Tragic death statistics in water-rich Brazil
Joelmir Beting, one of Brazil's most widely read columnists, used the following metaphor to describe the never-reported tragic consequences of water contamination.
Joelmir Beting, one of Brazil's most widely read columnists, used the following metaphor to describe the never-reported tragic consequences of water contamination. Every day a 767 Boeing falls in the center of Brasilia, Brazil's capital, killing 238 children less than 5 years old.
He called attention to a recent report by the national Health Ministry in Brazil, which provides death toll statistics resulting from the lack of water and sewage treatment.
The report shows a deficit of around 30% in drinkable water (more than 40 million people) and 57% in sewerage collection. This number rises to 85% if treated sewerage is considered, not just the collected percentage. The ministry reported that contaminated water is responsible for two-thirds of the deaths of children below the age of five, interned in public hospitals, which averages 238 deaths per day.
Brazilian President Luiz Inácio Lula da Silva, who took office last January, contends that the federal government must join congressmen, governors and mayors in a national campaign to make treated water and collected sewage universal in this decade.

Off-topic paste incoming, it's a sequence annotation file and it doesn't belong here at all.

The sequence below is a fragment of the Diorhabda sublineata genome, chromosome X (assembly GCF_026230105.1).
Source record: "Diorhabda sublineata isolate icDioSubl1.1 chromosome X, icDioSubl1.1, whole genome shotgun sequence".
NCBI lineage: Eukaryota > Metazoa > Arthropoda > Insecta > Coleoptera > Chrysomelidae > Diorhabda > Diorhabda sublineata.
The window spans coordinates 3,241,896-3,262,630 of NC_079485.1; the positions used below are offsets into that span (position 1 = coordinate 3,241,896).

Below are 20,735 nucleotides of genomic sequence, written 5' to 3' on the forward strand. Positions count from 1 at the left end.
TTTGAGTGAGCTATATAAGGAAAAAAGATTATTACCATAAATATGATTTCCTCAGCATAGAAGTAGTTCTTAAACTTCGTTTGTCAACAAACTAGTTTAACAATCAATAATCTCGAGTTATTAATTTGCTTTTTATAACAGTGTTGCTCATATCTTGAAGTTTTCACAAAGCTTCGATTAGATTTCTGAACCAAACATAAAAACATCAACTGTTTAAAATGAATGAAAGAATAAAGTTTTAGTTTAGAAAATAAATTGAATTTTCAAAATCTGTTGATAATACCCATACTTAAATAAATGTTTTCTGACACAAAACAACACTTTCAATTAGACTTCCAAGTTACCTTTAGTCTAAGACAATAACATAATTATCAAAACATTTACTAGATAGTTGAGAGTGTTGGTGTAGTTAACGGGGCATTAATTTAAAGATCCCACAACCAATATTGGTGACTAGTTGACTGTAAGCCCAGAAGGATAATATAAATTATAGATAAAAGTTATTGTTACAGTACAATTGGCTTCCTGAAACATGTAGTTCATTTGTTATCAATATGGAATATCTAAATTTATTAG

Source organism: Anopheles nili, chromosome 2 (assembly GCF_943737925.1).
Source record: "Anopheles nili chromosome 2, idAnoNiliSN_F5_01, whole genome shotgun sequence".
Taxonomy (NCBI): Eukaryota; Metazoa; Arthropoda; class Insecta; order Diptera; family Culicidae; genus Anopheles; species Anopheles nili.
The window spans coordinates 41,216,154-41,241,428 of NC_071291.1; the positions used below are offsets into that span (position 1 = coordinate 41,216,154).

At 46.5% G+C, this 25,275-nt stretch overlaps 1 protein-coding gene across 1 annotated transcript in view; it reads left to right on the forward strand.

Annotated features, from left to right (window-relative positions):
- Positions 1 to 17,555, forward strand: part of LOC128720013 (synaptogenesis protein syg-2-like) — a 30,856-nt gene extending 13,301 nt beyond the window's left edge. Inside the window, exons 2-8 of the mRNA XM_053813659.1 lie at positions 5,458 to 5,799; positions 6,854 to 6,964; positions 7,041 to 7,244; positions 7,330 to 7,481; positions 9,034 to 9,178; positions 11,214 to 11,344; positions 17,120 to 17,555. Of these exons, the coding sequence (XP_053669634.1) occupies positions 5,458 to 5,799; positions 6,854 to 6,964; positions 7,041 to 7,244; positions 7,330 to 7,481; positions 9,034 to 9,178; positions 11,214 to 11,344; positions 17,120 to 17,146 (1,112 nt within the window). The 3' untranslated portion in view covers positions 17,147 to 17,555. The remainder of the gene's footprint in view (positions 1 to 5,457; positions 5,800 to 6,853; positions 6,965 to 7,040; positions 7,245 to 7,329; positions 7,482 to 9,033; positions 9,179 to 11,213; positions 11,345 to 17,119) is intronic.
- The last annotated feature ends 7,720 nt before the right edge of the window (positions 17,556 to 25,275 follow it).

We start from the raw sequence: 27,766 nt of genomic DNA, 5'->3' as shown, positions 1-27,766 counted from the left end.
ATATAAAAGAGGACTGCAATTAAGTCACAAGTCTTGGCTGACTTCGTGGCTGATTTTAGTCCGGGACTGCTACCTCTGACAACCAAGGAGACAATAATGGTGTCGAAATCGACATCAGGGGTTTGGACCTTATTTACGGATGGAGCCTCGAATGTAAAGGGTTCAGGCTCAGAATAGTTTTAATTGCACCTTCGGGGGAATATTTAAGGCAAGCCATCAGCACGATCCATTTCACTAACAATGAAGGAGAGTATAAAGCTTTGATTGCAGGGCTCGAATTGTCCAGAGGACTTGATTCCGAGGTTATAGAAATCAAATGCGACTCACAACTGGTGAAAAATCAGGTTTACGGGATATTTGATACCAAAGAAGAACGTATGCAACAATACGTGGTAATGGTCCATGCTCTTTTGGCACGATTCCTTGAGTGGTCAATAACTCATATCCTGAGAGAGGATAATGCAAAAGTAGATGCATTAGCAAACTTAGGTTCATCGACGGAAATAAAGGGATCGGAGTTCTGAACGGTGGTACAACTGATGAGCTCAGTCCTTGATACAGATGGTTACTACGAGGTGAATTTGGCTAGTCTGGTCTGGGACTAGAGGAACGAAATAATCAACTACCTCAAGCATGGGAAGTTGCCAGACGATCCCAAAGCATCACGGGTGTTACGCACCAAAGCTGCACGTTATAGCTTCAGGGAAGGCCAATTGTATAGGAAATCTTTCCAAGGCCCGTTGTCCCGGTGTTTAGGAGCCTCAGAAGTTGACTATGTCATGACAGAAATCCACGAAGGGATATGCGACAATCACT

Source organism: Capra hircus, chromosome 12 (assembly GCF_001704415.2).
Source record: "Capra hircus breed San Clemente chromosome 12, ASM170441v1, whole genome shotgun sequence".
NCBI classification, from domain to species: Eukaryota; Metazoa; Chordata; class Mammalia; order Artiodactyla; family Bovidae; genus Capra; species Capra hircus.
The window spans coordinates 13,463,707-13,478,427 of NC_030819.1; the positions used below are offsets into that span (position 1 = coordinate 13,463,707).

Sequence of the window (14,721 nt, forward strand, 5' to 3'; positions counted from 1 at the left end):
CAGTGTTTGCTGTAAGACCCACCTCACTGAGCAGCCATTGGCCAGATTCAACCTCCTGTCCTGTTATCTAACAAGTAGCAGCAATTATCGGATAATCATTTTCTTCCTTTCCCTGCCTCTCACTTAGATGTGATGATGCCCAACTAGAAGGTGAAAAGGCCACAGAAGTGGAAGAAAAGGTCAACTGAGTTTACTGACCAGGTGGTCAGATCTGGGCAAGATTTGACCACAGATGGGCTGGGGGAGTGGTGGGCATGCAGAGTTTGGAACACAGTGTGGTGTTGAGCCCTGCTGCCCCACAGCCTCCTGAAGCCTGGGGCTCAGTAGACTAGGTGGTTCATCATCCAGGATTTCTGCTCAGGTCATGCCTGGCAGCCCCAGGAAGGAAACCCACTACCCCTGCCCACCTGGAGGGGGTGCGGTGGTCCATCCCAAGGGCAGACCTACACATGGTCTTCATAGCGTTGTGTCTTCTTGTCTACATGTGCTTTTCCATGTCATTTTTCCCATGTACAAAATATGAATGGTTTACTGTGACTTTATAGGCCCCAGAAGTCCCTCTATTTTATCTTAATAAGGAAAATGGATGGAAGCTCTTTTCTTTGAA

This target faces immense financial hurdles. The Finance Ministry estimates that US$ 1.5 billion per year would have to be invested from 2004 to 2010 to make drinking water available to the whole population of around 170 million.
Last May, President Lula pressured Planning Minister Guido Mantega and Finance Minister Antonio Palloci to make sure that the US$ 466 million promised by the government would be used for basic sanitation projects. Currently, municipalities face a limited US$ 66.6 million budget, as established by the previous government to abide by targets it agreed upon with the International Monetary Fund. The government wants to establish partnerships with the private sector based on a successful model applied in 62 municipalities in the state of São Paulo state and in Ribeirão Preto. However, clear regulations must be established in order to implement a private-partnership model throughout the entire country.
According to the Minister of Cities Olivio Dutra, the sector needs US$ 1 billion worth of investments, but this also requires changing Central Bank rules and altering a resolution by the National Monetary Council. Dutra created the National Sanitation Secretariat, headed by Abelardo de Oliveira Filho, who plans to coordinate 24 sanitation programs scattered in seven ministries and give priority to the financial health of the country's 27 state sanitation companies. Only eight of these companies are "balanced," according to him. Only US$ 966 million of the US$ 4.9 billion budgeted for sanitation during 1994-2000 were invested.